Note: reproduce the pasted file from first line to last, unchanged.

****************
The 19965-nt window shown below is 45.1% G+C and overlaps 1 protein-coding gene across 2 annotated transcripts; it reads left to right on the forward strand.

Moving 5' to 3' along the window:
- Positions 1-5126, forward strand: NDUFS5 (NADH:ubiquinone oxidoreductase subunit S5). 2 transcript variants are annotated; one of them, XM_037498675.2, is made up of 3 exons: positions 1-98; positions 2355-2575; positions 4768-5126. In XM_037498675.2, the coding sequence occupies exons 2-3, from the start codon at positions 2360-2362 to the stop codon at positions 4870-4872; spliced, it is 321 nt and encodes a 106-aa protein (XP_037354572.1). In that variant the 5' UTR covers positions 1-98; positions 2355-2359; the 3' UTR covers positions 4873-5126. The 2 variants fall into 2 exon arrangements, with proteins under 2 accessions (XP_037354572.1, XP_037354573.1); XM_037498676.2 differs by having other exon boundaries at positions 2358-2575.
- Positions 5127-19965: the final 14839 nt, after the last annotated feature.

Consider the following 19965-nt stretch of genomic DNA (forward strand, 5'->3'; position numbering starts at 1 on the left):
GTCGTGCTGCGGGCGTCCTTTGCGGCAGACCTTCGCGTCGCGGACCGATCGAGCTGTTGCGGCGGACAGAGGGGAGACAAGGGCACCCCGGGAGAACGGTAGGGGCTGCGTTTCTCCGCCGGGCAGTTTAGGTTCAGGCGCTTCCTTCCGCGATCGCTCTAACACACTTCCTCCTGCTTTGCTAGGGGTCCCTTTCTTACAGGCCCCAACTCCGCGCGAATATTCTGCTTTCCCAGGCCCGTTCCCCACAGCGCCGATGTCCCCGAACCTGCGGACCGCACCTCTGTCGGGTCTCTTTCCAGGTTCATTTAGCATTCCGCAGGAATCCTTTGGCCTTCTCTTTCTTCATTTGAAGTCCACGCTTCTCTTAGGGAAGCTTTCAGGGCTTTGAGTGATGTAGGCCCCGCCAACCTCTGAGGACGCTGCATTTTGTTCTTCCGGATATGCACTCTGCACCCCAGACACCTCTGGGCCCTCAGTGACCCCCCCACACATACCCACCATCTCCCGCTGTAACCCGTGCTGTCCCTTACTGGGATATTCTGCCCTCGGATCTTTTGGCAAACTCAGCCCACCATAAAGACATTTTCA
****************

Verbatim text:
The 19965-nt window shown below is 45.1% G+C and overlaps 1 protein-coding gene across 2 annotated transcripts; it reads left to right on the forward strand.

Moving 5' to 3' along the window:
- Positions 1-5126, forward strand: NDUFS5 (NADH:ubiquinone oxidoreductase subunit S5). 2 transcript variants are annotated; one of them, XM_037498675.2, is made up of 3 exons: positions 1-98; positions 2355-2575; positions 4768-5126. In XM_037498675.2, the coding sequence occupies exons 2-3, from the start codon at positions 2360-2362 to the stop codon at positions 4870-4872; spliced, it is 321 nt and encodes a 106-aa protein (XP_037354572.1). In that variant the 5' UTR covers positions 1-98; positions 2355-2359; the 3' UTR covers positions 4873-5126. The 2 variants fall into 2 exon arrangements, with proteins under 2 accessions (XP_037354572.1, XP_037354573.1); XM_037498676.2 differs by having other exon boundaries at positions 2358-2575.
- Positions 5127-19965: the final 14839 nt, after the last annotated feature.

Consider the following 19965-nt stretch of genomic DNA (forward strand, 5'->3'; position numbering starts at 1 on the left):
GTCGTGCTGCGGGCGTCCTTTGCGGCAGACCTTCGCGTCGCGGACCGATCGAGCTGTTGCGGCGGACAGAGGGGAGACAAGGGCACCCCGGGAGAACGGTAGGGGCTGCGTTTCTCCGCCGGGCAGTTTAGGTTCAGGCGCTTCCTTCCGCGATCGCTCTAACACACTTCCTCCTGCTTTGCTAGGGGTCCCTTTCTTACAGGCCCCAACTCCGCGCGAATATTCTGCTTTCCCAGGCCCGTTCCCCACAGCGCCGATGTCCCCGAACCTGCGGACCGCACCTCTGTCGGGTCTCTTTCCAGGTTCATTTAGCATTCCGCAGGAATCCTTTGGCCTTCTCTTTCTTCATTTGAAGTCCACGCTTCTCTTAGGGAAGCTTTCAGGGCTTTGAGTGATGTAGGCCCCGCCAACCTCTGAGGACGCTGCATTTTGTTCTTCCGGATATGCACTCTGCACCCCAGACACCTCTGGGCCCTCAGTGACCCCCCCACACATACCCACCATCTCCCGCTGTAACCCGTGCTGTCCCTTACTGGGATATTCTGCCCTCGGATCTTTTGGCAAACTCAGCCCACCATAAAGACATTTTCA